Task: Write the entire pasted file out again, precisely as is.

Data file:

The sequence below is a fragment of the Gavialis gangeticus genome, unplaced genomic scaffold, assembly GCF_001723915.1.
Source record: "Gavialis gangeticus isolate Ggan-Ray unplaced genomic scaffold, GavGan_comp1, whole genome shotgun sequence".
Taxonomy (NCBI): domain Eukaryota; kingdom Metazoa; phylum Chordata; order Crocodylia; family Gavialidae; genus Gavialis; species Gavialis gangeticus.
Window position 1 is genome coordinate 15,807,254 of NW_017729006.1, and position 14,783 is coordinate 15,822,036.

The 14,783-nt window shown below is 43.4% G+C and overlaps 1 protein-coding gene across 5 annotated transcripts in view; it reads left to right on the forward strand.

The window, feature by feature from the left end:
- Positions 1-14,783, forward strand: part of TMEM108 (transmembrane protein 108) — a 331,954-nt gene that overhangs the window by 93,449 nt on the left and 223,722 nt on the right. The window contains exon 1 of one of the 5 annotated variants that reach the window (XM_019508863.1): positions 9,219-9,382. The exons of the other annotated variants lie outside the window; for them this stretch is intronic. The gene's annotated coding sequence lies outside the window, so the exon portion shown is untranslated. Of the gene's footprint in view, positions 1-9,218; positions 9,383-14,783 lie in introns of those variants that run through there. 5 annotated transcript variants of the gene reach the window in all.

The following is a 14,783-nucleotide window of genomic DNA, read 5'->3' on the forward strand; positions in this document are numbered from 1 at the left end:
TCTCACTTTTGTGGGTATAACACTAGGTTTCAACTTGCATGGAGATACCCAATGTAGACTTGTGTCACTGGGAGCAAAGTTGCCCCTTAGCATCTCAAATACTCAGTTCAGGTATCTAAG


The sequence below is a fragment of the Gavialis gangeticus genome, unplaced genomic scaffold, assembly GCF_001723915.1.
Source record: "Gavialis gangeticus isolate Ggan-Ray unplaced genomic scaffold, GavGan_comp1, whole genome shotgun sequence".
Taxonomy (NCBI): domain Eukaryota; kingdom Metazoa; phylum Chordata; order Crocodylia; family Gavialidae; genus Gavialis; species Gavialis gangeticus.
Window position 1 is genome coordinate 15,807,254 of NW_017729006.1, and position 14,783 is coordinate 15,822,036.

The 14,783-nt window shown below is 43.4% G+C and overlaps 1 protein-coding gene across 5 annotated transcripts in view; it reads left to right on the forward strand.

The window, feature by feature from the left end:
- Positions 1-14,783, forward strand: part of TMEM108 (transmembrane protein 108) — a 331,954-nt gene that overhangs the window by 93,449 nt on the left and 223,722 nt on the right. The window contains exon 1 of one of the 5 annotated variants that reach the window (XM_019508863.1): positions 9,219-9,382. The exons of the other annotated variants lie outside the window; for them this stretch is intronic. The gene's annotated coding sequence lies outside the window, so the exon portion shown is untranslated. Of the gene's footprint in view, positions 1-9,218; positions 9,383-14,783 lie in introns of those variants that run through there. 5 annotated transcript variants of the gene reach the window in all.

The following is a 14,783-nucleotide window of genomic DNA, read 5'->3' on the forward strand; positions in this document are numbered from 1 at the left end:
TCTCACTTTTGTGGGTATAACACTAGGTTTCAACTTGCATGGAGATACCCAATGTAGACTTGTGTCACTGGGAGCAAAGTTGCCCCTTAGCATCTCAAATACTCAGTTCAGGTATCTAAG